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              --- In AtkinBoats@yahoogroups.com, jkohnen@b... wrote:
              > You could cut the parts for a metal hull and get everything set
              up, then
              > hire a welder for the assembly. You might still save money over
              plywood,
              > glass and epoxy. Once the hull was welded up, you could do the
              cabin and
              > interior in wood.


              Yes, sounds pretty good to me. From what I've learned in the first
              few hours of my crash course in aluminum fabrication it's more akin
              to wood construction than steel. Setup shouldn't be all that
              difficult. How do you reckon it would work to do the cabin AND the
              decks all in plywood/timber and use the aluminum for the hull sides
              and bottom only ?? There's something a bit raw about aluminum decks.
            • alan terry
              ... some advice ... I did. It s quite interesting, even if rather basic. Following up the talk about metal boats I came across BOATBUILDING WITH ALUMINUM by
              Message 6 of 14 , Mar 6, 2004
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                --- In AtkinBoats@yahoogroups.com, craig o'donnell <dadadata@f...>
                wrote:

                > Harry Sucher's SIMPLIFIED BOATBUILDING/FLAT BOTTOM BOATS gives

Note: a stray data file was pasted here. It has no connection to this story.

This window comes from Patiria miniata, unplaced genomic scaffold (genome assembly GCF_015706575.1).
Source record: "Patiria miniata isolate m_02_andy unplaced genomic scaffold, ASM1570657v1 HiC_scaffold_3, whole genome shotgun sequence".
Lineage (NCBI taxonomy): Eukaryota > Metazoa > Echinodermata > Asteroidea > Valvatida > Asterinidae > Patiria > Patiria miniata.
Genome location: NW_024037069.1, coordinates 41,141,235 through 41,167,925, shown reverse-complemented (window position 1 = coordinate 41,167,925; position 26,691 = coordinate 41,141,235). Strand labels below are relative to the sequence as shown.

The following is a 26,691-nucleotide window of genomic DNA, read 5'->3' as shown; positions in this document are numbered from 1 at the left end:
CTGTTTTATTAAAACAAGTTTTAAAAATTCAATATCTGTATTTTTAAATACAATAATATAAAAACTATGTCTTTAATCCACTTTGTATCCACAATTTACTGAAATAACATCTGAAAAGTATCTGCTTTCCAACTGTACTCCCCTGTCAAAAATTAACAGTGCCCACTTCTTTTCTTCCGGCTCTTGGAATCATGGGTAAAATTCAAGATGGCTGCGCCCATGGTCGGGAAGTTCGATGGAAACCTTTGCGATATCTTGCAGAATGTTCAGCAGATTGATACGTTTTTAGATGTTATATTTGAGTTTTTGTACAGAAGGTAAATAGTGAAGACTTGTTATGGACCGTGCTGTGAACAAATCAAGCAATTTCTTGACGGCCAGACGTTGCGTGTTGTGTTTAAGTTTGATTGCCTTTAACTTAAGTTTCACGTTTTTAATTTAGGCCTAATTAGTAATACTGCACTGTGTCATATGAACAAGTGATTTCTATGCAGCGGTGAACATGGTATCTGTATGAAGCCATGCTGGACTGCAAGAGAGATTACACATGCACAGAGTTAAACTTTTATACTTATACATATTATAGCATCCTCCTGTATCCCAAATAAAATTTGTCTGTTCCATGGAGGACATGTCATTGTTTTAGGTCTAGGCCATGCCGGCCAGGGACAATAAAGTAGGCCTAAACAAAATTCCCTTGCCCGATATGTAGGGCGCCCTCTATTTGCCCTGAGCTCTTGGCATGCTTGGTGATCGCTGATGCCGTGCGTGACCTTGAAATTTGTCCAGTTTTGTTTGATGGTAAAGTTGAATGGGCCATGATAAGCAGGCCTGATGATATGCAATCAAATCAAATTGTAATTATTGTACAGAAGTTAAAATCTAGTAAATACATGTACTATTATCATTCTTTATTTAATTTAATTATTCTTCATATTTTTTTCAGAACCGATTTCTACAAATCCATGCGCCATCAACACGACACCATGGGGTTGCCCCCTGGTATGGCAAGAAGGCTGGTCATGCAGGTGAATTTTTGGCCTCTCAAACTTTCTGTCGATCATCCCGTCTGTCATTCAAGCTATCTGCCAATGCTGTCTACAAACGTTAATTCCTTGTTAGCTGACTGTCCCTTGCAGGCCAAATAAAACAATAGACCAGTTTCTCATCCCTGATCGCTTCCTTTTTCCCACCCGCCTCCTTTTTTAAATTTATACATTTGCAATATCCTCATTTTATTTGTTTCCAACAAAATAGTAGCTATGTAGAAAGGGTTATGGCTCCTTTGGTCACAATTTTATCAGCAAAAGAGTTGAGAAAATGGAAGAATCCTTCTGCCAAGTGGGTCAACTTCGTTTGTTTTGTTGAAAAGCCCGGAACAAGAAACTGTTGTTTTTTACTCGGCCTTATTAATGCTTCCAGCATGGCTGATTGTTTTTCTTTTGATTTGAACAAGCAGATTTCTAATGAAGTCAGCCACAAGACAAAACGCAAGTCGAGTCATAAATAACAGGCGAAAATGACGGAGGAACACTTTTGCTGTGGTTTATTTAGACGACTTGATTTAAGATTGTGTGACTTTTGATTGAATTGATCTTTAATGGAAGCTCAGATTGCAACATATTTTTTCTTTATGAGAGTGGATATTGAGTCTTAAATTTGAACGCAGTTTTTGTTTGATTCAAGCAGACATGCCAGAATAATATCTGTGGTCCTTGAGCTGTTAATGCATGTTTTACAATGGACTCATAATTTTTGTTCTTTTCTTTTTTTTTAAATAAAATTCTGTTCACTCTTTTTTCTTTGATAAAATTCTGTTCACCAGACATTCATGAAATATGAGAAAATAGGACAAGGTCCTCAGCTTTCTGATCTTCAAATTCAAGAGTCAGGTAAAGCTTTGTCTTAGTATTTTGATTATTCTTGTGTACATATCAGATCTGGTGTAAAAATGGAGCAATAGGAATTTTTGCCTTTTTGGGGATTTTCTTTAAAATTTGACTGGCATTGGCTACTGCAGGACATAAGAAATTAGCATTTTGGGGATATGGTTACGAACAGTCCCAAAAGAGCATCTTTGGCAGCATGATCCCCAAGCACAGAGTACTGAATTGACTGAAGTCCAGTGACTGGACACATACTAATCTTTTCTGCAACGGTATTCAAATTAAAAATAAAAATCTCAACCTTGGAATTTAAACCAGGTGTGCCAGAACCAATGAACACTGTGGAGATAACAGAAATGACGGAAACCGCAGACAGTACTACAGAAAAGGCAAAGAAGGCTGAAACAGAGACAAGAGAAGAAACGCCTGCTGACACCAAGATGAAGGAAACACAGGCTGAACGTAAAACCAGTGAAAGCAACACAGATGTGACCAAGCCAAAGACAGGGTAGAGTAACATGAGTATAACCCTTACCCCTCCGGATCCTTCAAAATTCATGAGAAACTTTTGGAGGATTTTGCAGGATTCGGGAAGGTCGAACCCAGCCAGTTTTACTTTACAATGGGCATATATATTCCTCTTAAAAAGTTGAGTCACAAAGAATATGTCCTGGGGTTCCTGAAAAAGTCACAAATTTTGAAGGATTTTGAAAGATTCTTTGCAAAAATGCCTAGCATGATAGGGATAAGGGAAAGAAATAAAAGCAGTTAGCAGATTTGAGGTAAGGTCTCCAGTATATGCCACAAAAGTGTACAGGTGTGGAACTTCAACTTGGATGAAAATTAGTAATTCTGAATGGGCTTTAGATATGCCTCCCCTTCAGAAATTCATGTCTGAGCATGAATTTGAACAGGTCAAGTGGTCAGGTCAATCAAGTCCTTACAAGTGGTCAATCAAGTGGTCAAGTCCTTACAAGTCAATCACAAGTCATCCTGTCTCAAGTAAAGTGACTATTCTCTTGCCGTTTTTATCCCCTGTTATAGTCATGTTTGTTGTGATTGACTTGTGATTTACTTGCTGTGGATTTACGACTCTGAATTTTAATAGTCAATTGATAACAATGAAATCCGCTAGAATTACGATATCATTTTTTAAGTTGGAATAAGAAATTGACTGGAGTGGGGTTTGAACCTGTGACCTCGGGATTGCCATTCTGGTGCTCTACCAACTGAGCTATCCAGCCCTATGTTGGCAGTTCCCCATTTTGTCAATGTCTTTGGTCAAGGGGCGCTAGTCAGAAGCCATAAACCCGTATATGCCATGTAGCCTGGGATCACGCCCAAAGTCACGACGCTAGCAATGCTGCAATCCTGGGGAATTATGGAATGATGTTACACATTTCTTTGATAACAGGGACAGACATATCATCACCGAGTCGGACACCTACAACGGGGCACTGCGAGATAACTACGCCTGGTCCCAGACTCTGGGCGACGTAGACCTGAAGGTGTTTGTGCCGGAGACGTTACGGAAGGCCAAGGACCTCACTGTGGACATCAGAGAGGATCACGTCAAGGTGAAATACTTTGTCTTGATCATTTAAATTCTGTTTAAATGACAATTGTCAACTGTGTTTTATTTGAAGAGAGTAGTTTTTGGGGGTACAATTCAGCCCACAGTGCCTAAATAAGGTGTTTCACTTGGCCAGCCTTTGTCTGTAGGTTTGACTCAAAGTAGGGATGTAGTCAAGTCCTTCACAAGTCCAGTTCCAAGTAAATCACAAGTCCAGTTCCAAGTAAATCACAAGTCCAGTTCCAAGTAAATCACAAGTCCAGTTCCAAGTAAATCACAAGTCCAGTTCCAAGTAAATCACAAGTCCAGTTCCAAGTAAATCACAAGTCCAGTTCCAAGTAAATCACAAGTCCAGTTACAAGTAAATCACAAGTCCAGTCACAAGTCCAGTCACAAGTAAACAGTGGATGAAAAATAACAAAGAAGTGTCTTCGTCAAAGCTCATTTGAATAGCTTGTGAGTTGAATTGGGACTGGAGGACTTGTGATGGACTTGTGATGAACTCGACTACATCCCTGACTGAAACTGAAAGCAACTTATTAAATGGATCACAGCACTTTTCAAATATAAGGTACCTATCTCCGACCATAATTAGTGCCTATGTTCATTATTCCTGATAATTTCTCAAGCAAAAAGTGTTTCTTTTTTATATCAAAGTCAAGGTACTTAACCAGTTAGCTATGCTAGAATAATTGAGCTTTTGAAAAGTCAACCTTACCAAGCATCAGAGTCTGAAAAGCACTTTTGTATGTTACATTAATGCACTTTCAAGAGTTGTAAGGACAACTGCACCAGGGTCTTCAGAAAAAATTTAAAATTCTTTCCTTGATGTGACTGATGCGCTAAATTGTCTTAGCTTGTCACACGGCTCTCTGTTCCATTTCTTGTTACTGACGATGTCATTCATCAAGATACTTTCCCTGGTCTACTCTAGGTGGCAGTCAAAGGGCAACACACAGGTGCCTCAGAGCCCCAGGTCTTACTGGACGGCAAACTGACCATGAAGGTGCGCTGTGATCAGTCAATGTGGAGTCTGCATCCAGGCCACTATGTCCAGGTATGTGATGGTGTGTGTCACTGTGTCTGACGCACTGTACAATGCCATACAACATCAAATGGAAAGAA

some advice
                > on equivalent construction for scow hulls. Try interlibrary loan

                I did. It's quite interesting, even if rather basic. Following up
                the talk about metal boats I came across BOATBUILDING WITH ALUMINUM
                by Stephen F. Pollard at the local library. To my suprise, it's
                aimed at the backyard builder and is very readable. There were
                multiple copies on the shelves.

                alanterry
              • jkohnen@boat-links.com
                Wooden decks on a metal hull has been done many times. You ve got to be careful at the joint between the deck and hull to make sure it s watertight. Any joint
                Message 7 of 14 , Mar 11, 2004
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                  Wooden decks on a metal hull has been done many times. You've got to be
                  careful at the joint between the deck and hull to make sure it's watertight.
                  Any joint between metal and wood is going to be a potential rot spot, so
                  take precautions.

                  Even though I'm the one who brought up metal construction, I think if I was
                  building one of the houseboats, and it was going to live in the water, I'd
                  do it plank on frame. I like working with wood better than metal, and the
                  relatively thick wooden planking is a good insulator.

                  On Sat, 06 Mar 2004 03:32:25 -0000, Alan wrote:
                  > ...
                  > Yes, sounds pretty good to me. From what I've learned in the first
                  > few hours of my crash course in aluminum fabrication it's more akin
                  > to wood construction than steel. Setup shouldn't be all that
                  > difficult. How do you reckon it would work to do the cabin AND the
                  > decks all in plywood/timber and use the aluminum for the hull sides
                  > and bottom only ?? There's something a bit raw about aluminum decks.

                  --